"Dream Stuff" begins with Colin's troubling early childhood memory of crawling underneath the house in misery at the death of Maxie, the pet doberman. It ends with a dream of the same event, so that the gap between the two mental states is elided. The dream also disconcertingly blends the episode from long ago with an urban myth of the present in Brisbane with which Colin has been regaled. This concerns the seizing and blindfolding of homeless teenagers at night so that they can be taken by truck to pick marijuana on secret plantations. In the waking action of the story, Colin has suffered a different sort of urban nightmare, assailed at random, enmeshed in a seamy domestic passion altogether "too extravagant for the web of quiet incident and subtle shifts of power that were the usual stuff of his fiction" (49). Australia, perhaps, is material too recalcitrant for Colin. This expatriate turns gladly to his English home, as in the end of his dream he refused to respond to solicitous voices, "or reach out and put his own into the outstretched hand" (63).

The main point of the slighter but deftly shaped "Night Training" seems to be the dream with which it concludes, and the desire ventilated there to undo humiliations from the past. It is 1951. There is a war in Korea. Two young men are performing their national service: Greg Newsome from the University Air Squadron and Colin Brierly from the bush. They are persecuted by the sexually tormented Chief Education Officer, Dave Kitchener, who irregularly wakes them in the middle of the night to strip and perform naked drill, "the dreamlike ritual of ordering and presenting arms" (70). This, he says with obscure menace, is trying to "wake you up to things" (71). In the revisionary dream that Greg has years later, he refuses to wake Cam, says "No." This dream is a wish fulfillment of resistance, satisfying until it affords its own disillusionment: "The one who had been there in his dream was not there to hear it" (73).

In "Jacko's Reach" an anonymous narrator speaks for a covert community who privately grieve that "our last pocket of scrub has been won for progress" (93). Imbued with legend -- of how one bullocky killed another and then hanged himself; of a girl who went missing, titillating all with the thought of murder until she turned up in Sydney to have a baby; of nocturnal trysts and unruly imaginings -- Jacko's Reach has a deep pull on those who know of it. They share an older fellowship than Rotary or Lions: "In a ghostly, dreamy area of ourselves, some of us are still willing to acknowledge it" (98). Jacko's Reach stands for the dream life that prudently denies itself the daylight, for "darker loyalties, deeper affinities, submerged now under the more acceptable ones" (98-99). Doomed to vanish -- under neon lights, supermarkets, skateboards, and concrete ramps -- to go "under," Jacko's "will enter at last ... the dimension of the symbolic," will become a place "where its darkness will never quite be dispelled" (99).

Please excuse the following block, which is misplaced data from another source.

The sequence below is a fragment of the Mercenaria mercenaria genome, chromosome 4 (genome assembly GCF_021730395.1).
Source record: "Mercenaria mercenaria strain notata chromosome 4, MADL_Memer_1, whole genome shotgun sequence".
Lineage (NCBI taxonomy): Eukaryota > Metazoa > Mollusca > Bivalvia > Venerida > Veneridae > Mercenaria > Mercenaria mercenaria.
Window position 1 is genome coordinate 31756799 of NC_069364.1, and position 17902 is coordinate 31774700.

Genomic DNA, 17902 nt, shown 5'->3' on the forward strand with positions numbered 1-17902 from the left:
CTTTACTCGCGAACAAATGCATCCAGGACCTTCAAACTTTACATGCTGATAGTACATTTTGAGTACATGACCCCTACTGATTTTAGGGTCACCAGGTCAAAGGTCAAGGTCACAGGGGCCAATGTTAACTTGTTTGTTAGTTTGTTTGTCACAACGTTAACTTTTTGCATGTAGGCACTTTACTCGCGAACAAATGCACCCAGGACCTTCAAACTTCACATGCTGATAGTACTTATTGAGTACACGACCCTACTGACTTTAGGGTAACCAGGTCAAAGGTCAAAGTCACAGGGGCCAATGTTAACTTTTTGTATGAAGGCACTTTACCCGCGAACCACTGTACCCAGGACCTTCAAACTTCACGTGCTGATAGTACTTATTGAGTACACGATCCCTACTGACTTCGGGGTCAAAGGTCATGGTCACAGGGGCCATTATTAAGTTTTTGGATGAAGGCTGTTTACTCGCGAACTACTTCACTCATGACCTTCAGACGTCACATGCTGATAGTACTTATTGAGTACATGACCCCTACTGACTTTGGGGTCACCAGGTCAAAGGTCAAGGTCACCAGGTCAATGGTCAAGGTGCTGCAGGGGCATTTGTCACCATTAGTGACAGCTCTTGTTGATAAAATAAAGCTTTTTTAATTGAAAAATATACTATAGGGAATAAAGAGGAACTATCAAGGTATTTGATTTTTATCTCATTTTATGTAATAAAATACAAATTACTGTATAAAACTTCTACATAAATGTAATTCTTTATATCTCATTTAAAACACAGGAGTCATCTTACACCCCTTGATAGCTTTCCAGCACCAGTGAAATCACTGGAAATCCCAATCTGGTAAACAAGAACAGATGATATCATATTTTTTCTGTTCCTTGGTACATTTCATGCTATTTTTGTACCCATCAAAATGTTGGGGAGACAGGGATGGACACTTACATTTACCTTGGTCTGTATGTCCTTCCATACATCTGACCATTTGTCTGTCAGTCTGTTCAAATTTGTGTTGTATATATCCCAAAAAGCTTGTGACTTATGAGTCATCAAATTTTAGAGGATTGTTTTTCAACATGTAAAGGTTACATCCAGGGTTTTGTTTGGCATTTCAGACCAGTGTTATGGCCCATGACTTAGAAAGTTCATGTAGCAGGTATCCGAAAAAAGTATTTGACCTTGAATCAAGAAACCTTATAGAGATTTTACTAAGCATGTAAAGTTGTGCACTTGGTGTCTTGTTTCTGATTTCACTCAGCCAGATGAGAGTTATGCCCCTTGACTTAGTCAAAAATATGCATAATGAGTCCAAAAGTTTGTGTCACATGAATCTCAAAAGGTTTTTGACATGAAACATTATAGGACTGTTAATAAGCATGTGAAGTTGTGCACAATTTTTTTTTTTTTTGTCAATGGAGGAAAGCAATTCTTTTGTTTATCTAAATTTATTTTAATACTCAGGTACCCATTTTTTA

"Lone Pine" depicts the terrible outcome of an innocent Australian suburban dream, of escaping from the daily, regimented routine of a paper round to tour the country free from care. This will be "the first real trip they had ever taken, the trip of their lives" (102). Contentedly, an aging couple sit down in their caravan after dinner. Taking up Martin Chuzzlewit, the man "vanished into himself" (106). What happens is, in its own dire and peculiar form, a version of a story of predation, of homicidal wanderers such as the multiple murderer of young hitchhikers, Ivan Milat, and of the legends that have built around him and unnamed others supposedly like him. Another aspect of this tale involves what may come out of the dark to invade an apparently secure, well-lighted place. We might recall the terror the settlers feel of "all that belonged to the Absolute Dark" (4) of the bush in Remembering Babylon, and of the description of Jacko's Reach, which "lies like a shadow over even the most settled land, a pocket of the dark unmanageable, that troubles the sleep of citizens by offering a point of re-entry to memories they have no more use for -- to unruly and unsettling dreams" (94). The Australia not overlaid by ephemeral human constructions is -- in Malouf's understanding -- dark, disturbing, mystified both as maker and made of dreams. It is also thronged with ghosts.